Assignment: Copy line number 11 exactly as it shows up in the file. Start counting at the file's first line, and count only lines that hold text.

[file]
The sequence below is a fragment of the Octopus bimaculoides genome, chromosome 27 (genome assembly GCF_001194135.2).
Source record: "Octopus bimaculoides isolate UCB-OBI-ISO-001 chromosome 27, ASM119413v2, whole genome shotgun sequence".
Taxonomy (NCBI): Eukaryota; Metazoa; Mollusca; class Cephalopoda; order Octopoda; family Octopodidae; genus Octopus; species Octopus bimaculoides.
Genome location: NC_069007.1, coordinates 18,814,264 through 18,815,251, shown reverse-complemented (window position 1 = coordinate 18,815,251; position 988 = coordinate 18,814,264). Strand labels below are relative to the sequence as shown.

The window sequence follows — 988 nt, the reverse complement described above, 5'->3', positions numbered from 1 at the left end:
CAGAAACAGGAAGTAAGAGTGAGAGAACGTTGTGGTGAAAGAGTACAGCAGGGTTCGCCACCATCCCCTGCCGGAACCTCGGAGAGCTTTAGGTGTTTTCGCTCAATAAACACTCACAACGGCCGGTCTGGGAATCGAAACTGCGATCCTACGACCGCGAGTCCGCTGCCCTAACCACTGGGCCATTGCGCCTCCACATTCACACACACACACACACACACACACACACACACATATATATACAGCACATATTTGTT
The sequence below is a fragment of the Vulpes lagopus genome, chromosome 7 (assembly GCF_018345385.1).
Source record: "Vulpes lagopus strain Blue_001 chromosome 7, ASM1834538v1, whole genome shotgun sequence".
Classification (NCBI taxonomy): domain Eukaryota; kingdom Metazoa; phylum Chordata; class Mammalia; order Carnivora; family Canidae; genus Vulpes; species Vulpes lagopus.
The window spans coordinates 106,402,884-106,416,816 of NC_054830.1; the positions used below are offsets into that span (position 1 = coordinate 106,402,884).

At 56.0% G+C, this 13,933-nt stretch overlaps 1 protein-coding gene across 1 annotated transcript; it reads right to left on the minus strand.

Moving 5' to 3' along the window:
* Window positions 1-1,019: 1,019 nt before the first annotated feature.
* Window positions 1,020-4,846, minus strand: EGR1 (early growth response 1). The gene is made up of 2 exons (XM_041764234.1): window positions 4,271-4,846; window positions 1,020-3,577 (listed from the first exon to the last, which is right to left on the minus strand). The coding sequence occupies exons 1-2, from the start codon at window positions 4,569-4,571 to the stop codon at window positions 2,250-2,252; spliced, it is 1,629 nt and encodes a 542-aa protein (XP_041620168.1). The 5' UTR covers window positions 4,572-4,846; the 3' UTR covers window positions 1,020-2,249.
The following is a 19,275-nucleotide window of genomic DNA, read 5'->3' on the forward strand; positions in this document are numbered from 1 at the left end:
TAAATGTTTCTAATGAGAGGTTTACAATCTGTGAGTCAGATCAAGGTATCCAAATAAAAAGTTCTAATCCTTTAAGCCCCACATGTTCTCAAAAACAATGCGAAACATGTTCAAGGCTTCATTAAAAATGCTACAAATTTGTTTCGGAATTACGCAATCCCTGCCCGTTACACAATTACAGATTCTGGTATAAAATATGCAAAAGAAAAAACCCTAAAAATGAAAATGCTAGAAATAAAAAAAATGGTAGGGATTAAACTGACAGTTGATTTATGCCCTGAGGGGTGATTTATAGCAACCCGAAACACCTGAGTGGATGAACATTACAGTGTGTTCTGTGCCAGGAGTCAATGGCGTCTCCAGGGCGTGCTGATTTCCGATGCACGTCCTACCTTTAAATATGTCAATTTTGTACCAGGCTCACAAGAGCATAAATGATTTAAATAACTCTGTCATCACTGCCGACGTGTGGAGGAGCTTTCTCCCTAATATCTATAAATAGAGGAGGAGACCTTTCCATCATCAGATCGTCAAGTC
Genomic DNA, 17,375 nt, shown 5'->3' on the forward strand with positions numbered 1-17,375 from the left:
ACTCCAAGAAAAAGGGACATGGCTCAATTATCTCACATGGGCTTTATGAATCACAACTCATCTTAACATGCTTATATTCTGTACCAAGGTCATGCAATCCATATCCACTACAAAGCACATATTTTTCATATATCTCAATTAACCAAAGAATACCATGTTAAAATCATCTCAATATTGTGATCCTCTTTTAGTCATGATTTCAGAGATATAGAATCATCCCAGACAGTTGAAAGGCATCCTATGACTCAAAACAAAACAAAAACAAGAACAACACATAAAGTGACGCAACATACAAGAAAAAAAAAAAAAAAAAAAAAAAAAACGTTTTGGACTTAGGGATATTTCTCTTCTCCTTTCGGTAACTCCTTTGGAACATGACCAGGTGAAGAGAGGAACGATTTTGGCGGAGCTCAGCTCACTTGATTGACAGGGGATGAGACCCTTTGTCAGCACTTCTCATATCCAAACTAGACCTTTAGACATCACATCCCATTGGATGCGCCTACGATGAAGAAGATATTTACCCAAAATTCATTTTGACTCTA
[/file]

At 56.0% G+C, this 13,933-nt stretch overlaps 1 protein-coding gene across 1 annotated transcript; it reads right to left on the minus strand.